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The universal aspect of business is at some point you’re going to have to deal with another person, and if you’re trying to stay in business, there will have to be some sort of monetary exchange.

Even if you have a product or service that you give away for free, you’ll still need to have people using it. That’s the point, after all.

When you have people buying your product or using your service, at some point you’ll have to deal with an unhappy customer.

It could be a product that was damaged in shipping, a tool that doesn’t work as expected, issues with the service, website downtime, or any infinite number of problems. Support tickets, refund requests, and angry emails become more likely as more people encounter your brand.

It’s not fun, it’s unavoidable, but it can be a great tool if you know how to handle it correctly.

In today’s show, we’ll be talking about how to deal with unhappy customers, critical emails, refund requests, and why your process for handling these things is important for your brand.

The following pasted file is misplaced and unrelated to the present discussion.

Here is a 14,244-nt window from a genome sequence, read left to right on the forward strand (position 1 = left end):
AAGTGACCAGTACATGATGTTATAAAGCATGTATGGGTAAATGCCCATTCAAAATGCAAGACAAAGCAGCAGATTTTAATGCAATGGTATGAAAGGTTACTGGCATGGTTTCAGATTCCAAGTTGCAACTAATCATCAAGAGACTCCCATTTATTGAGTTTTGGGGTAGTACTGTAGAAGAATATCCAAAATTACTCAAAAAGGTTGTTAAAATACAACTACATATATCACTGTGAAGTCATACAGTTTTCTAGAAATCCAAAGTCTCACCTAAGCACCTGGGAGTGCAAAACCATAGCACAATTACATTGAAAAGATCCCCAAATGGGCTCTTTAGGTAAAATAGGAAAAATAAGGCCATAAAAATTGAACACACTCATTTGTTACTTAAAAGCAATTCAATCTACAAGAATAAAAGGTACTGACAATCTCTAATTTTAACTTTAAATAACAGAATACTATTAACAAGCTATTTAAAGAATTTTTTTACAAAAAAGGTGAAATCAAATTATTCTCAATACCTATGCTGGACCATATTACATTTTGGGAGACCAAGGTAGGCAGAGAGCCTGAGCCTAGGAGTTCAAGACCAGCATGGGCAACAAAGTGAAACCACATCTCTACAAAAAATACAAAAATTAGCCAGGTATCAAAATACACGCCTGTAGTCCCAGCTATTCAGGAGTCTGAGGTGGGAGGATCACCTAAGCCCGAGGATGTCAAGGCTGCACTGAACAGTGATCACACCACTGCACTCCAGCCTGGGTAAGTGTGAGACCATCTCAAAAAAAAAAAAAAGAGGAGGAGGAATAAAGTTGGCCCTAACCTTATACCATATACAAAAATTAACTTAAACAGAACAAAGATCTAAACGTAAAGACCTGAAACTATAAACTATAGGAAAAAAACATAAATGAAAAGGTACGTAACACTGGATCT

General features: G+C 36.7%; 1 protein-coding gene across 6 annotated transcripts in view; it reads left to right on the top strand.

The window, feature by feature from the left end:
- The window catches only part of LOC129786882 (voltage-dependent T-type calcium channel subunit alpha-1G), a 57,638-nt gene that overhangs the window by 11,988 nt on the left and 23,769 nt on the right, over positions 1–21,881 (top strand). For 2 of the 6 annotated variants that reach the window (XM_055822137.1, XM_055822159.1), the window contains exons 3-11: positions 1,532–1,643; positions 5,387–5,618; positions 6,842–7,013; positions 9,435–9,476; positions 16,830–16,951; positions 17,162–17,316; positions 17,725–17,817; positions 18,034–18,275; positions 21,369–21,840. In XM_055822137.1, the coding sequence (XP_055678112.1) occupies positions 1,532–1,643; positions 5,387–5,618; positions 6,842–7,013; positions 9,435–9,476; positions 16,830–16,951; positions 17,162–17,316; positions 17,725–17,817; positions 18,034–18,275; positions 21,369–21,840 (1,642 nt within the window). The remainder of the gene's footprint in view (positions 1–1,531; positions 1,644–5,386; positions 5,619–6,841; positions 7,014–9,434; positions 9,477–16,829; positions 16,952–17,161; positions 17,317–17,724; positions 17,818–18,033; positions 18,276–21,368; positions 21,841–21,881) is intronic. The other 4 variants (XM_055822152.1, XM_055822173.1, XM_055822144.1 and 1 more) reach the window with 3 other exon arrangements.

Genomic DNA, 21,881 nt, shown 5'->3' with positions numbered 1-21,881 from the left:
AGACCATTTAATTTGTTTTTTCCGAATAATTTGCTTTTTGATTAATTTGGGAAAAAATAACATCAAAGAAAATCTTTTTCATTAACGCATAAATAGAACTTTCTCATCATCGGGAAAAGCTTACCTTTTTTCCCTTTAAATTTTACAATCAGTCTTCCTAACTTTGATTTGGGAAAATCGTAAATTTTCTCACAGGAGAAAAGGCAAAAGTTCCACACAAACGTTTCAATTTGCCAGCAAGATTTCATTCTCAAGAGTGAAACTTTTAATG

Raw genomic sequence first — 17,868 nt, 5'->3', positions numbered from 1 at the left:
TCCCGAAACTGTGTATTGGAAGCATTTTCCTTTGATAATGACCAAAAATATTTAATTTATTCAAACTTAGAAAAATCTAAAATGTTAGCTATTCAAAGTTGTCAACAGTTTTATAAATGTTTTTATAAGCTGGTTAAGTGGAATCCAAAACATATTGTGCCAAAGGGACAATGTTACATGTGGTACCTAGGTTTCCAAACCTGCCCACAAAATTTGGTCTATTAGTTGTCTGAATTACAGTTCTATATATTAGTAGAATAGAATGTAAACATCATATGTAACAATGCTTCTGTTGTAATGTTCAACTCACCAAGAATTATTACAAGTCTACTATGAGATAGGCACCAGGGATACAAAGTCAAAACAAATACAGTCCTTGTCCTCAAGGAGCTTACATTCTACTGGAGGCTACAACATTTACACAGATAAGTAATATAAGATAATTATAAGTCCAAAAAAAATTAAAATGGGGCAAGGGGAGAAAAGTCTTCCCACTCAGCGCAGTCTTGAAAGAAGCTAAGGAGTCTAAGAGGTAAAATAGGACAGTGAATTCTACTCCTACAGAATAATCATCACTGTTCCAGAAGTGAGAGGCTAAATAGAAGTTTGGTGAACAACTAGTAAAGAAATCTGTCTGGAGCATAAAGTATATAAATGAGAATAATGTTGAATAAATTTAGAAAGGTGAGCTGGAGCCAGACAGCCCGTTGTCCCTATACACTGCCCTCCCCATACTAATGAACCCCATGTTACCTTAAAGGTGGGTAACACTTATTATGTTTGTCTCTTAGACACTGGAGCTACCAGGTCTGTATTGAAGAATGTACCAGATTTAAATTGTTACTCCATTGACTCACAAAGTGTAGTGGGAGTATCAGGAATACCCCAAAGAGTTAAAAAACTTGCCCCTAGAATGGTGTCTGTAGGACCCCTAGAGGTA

Highlights, Takeaways, Quick Wins
  • If you’re selling any sort of product, physical or digital, at some point you’re going to have unhappy customers.
  • Make a plan for every scenario. Outline your process and know all the variables for how someone could complain.
  • Develop scripted templates for how to respond to various complaints.
  • Figure out what you can do before you talk about what you can’t do.
  • Unhappy customers prove there is a gap somewhere, whether in your messaging or the kind of audience you’re attracting.
  • If someone comes up with something you haven’t planned for, put it in the process, develop scripts, figure out what you can do. Always be adding.
  • Accept responsibility for the problems your customers are experiencing.
  • Retention is totally acceptable. Determine if you can fix the problem and make the customer happy before issuing a refund or return.
  • Customer support is always going to cost you something, either money or time or a lifelong customer, so you have to weigh the results against your actions.
  • You can’t control what people say, you can only control what you do and how you respond.
  • The customer is always right in their own eyes. All they know is their own experience, and your actions can help shape that experience.